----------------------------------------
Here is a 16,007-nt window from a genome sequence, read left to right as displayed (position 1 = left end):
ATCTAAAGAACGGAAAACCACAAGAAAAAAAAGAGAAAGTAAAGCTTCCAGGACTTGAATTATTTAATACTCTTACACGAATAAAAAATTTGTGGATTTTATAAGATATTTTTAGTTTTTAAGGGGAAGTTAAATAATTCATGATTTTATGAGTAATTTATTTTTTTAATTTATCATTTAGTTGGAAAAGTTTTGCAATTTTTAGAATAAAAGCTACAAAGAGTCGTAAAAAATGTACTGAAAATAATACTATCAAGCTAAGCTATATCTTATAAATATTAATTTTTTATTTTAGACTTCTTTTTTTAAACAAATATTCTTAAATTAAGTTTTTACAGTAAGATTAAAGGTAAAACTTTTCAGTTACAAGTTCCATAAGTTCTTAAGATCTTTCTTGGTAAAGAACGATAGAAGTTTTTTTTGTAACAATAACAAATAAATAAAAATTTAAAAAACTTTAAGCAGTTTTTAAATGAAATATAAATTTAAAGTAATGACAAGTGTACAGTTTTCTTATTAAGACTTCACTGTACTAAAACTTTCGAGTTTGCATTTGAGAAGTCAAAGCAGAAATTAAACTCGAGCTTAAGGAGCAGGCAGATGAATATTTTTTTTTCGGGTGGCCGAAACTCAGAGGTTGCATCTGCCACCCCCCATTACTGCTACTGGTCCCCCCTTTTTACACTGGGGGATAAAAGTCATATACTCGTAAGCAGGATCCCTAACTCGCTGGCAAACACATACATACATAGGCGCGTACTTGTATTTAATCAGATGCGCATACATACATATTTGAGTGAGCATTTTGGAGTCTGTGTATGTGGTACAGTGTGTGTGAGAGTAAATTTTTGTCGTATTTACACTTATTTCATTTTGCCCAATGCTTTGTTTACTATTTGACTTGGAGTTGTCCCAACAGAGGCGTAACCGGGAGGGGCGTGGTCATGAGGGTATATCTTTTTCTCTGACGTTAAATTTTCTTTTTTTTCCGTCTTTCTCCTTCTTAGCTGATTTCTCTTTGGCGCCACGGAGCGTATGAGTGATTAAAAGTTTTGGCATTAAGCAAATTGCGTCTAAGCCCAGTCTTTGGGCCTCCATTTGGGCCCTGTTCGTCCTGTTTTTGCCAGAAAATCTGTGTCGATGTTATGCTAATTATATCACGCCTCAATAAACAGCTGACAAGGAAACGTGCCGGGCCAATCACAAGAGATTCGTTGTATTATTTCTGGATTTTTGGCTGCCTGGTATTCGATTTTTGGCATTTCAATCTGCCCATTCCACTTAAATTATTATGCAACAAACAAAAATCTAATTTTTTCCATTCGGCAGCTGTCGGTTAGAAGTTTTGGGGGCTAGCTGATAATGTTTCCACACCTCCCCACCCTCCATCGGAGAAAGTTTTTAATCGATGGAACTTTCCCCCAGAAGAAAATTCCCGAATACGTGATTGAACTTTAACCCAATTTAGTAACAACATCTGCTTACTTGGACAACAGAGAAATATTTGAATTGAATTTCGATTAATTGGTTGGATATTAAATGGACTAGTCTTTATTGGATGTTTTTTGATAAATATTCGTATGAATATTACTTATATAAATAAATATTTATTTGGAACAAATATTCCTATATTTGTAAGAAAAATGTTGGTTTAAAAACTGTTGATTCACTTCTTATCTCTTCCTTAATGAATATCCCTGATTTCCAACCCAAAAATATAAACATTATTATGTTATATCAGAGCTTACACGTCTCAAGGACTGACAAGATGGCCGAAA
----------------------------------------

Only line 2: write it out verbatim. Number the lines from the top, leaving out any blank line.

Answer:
ATCTAAAGAACGGAAAACCACAAGAAAAAAAAGAGAAAGTAAAGCTTCCAGGACTTGAATTATTTAATACTCTTACACGAATAAAAAATTTGTGGATTTTATAAGATATTTTTAGTTTTTAAGGGGAAGTTAAATAATTCATGATTTTATGAGTAATTTATTTTTTTAATTTATCATTTAGTTGGAAAAGTTTTGCAATTTTTAGAATAAAAGCTACAAAGAGTCGTAAAAAATGTACTGAAAATAATACTATCAAGCTAAGCTATATCTTATAAATATTAATTTTTTATTTTAGACTTCTTTTTTTAAACAAATATTCTTAAATTAAGTTTTTACAGTAAGATTAAAGGTAAAACTTTTCAGTTACAAGTTCCATAAGTTCTTAAGATCTTTCTTGGTAAAGAACGATAGAAGTTTTTTTTGTAACAATAACAAATAAATAAAAATTTAAAAAACTTTAAGCAGTTTTTAAATGAAATATAAATTTAAAGTAATGACAAGTGTACAGTTTTCTTATTAAGACTTCACTGTACTAAAACTTTCGAGTTTGCATTTGAGAAGTCAAAGCAGAAATTAAACTCGAGCTTAAGGAGCAGGCAGATGAATATTTTTTTTTCGGGTGGCCGAAACTCAGAGGTTGCATCTGCCACCCCCCATTACTGCTACTGGTCCCCCCTTTTTACACTGGGGGATAAAAGTCATATACTCGTAAGCAGGATCCCTAACTCGCTGGCAAACACATACATACATAGGCGCGTACTTGTATTTAATCAGATGCGCATACATACATATTTGAGTGAGCATTTTGGAGTCTGTGTATGTGGTACAGTGTGTGTGAGAGTAAATTTTTGTCGTATTTACACTTATTTCATTTTGCCCAATGCTTTGTTTACTATTTGACTTGGAGTTGTCCCAACAGAGGCGTAACCGGGAGGGGCGTGGTCATGAGGGTATATCTTTTTCTCTGACGTTAAATTTTCTTTTTTTTCCGTCTTTCTCCTTCTTAGCTGATTTCTCTTTGGCGCCACGGAGCGTATGAGTGATTAAAAGTTTTGGCATTAAGCAAATTGCGTCTAAGCCCAGTCTTTGGGCCTCCATTTGGGCCCTGTTCGTCCTGTTTTTGCCAGAAAATCTGTGTCGATGTTATGCTAATTATATCACGCCTCAATAAACAGCTGACAAGGAAACGTGCCGGGCCAATCACAAGAGATTCGTTGTATTATTTCTGGATTTTTGGCTGCCTGGTATTCGATTTTTGGCATTTCAATCTGCCCATTCCACTTAAATTATTATGCAACAAACAAAAATCTAATTTTTTCCATTCGGCAGCTGTCGGTTAGAAGTTTTGGGGGCTAGCTGATAATGTTTCCACACCTCCCCACCCTCCATCGGAGAAAGTTTTTAATCGATGGAACTTTCCCCCAGAAGAAAATTCCCGAATACGTGATTGAACTTTAACCCAATTTAGTAACAACATCTGCTTACTTGGACAACAGAGAAATATTTGAATTGAATTTCGATTAATTGGTTGGATATTAAATGGACTAGTCTTTATTGGATGTTTTTTGATAAATATTCGTATGAATATTACTTATATAAATAAATATTTATTTGGAACAAATATTCCTATATTTGTAAGAAAAATGTTGGTTTAAAAACTGTTGATTCACTTCTTATCTCTTCCTTAATGAATATCCCTGATTTCCAACCCAAAAATATAAACATTATTATGTTATATCAGAGCTTACACGTCTCAAGGACTGACAAGATGGCCGAAA